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Decision No. 13,125

Appeal of DEBRA WEBB, on behalf of her sons Paul and Daniel, from action of the Board of Education of the Fairport Central School District regarding a committee.

Decision No. 13,125

(March 3, 1994)

Johnson, Mullan & Brundage, P.C., attorneys for petitioner, George A. Schell, Esq., of counsel

Harris, Beach & Wilcox, Esqs., attorneys for respondent, Alfred L. Streppa, Esq., of counsel

SOBOL, Commissioner.--Petitioner appeals respondent's actions concerning a committee and seeks an order annulling the committee's decision to eliminate Halloween activities at respondent's Northside Elementary School. The appeal must be dismissed.

The collective bargaining agreement between respondent and the Fairport Educators Association for the years 1988 through 1991 contained a provision to develop building-based planning and management councils. Such councils were implemented during the 1989-90 school year. The councils originally were comprised of teachers and administrators. Parent representatives were included shortly thereafter, as early as August 1990. In the collective bargaining agreement for the years 1991 through 1994, the planning and management councils were continued. Such councils are known by different names, depending upon the building. The council for respondent's Northside Elementary School is known as the Northside Planning Management Council.

Petitioner is a resident of the Fairport district and her sons attend respondent's Northside Elementary School. On August 16, 1993, the Northside Planning Management Council elected to eliminate Halloween activities at that school. On October 19, 1993, petitioner requested that respondent annul the August 16th decision of the Northside Planning Management Council. When respondent refused that request, this appeal ensued.

Petitioner contends that respondent established the Northside Planning Management Council in violation of 8 NYCRR 100.11 and, therefore, its establishment constitutes an unlawful delegation of the board's authority. Respondent contends that the Northside Planning Management Council was implemented long before the promulgation of '100.11 and that there has been no violation of that regulation. I agree.

In March 1992, Regulations of the Commissioner of Education were promulgated establishing procedures for school-based planning and shared decisionmaking (8 NYCRR 100.11). The intent of the regulaton was to foster a process of school-based planning and shared decisionmaking, involving parents and teachers, to improve the education performance of all students. The regulation requires every board of education to develop a district plan in collaboration with a planning committee composed of the school superintendent, administrators, teachers and parents. The regulation further provides that every district must have its plan in place no later than February 1, 1994, and that each plan must be submitted to the Commissioner of Education for approval within 30 days of its adoption by the local board (8 NYCRR 100.11[d][1]).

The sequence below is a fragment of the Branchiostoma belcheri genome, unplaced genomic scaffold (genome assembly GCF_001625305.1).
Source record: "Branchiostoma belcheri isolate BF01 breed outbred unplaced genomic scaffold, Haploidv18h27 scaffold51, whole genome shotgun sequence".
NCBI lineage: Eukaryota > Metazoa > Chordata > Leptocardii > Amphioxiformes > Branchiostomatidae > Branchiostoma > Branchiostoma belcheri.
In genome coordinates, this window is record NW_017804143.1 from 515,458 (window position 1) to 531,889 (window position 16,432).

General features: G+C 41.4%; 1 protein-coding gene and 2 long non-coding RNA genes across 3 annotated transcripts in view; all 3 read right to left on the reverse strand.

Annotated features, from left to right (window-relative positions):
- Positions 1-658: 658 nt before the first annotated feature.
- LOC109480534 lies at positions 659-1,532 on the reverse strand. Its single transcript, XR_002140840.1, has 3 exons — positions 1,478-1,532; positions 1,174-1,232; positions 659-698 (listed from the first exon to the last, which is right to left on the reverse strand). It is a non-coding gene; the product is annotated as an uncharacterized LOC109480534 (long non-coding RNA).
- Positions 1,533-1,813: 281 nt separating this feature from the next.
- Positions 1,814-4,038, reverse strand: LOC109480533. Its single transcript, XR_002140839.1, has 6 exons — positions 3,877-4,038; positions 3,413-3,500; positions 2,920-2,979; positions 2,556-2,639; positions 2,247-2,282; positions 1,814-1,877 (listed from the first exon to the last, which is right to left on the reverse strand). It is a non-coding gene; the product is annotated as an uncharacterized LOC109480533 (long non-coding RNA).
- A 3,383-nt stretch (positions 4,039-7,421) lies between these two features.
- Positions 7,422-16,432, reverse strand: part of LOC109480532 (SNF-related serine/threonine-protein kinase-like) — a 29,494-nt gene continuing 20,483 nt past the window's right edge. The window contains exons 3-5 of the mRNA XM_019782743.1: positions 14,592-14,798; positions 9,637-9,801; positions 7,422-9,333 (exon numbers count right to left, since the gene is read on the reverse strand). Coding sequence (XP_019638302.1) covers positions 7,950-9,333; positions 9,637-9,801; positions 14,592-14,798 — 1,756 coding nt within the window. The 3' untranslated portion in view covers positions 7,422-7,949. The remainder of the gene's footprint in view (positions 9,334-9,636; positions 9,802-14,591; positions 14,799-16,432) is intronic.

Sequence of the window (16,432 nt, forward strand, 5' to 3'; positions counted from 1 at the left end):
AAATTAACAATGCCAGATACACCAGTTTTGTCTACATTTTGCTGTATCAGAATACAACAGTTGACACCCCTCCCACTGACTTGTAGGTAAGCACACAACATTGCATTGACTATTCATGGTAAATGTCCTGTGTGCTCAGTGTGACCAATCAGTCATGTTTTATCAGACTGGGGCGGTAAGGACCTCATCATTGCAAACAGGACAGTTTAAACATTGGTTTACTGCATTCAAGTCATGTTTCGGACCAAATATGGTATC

The record indicates that at the time this appeal was commenced, respondent was in the process of establishing a school-based planning and shared decisionmaking committee to develop an appropriate plan, which respondent anticipated would be submitted on or before February 1, 1994. It is apparent that respondent's Planning Management Council significantly predates 8 NYCRR 100.11 and, although similar to planning and shared decisionmaking committees, is separate and independent of the shared decisionmaking committee. Accordingly, there is no basis to conclude that such councils violate 8 NYCRR 100.11.

While some duties are so important that a board of education may not delegate them (see Board of Education, Hunter Fannersville CSD v. McGinnis, 100 AD 2d 330), the determination of whether or not the custom of Halloween will be observed in school is not such a duty. Pursuant to Education Law '1709(33), a board of education possesses those powers reasonably necessary to manage and control the education affairs of the district. That provision further gives the board all authority reasonably necessary to exercise its express or implied powers. The delegation of authority, complained of by petitioner, is an exercise of that power to manage and control the educational affairs of the school district. Accordingly, I find no basis for concluding that respondent improperly delegated its responsibility in this matter.

Petitioner also maintains that the refusal to allow Halloween activities at the Northside school was impermissively made for religious reasons. That contention is not supported by the record. The cited reasons for the decision are: conflict with other activities, loss of an entire day of instruction due to Halloween distractions, the increasingly grotesque and violent nature of some costumes and the increasing number of children kept home from school because of the Halloween activities. There is no indication that the decision to eliminate Halloween activities as part of the school day was religiously motivated.

I have reviewed petitioner's other contentions and find them without merit.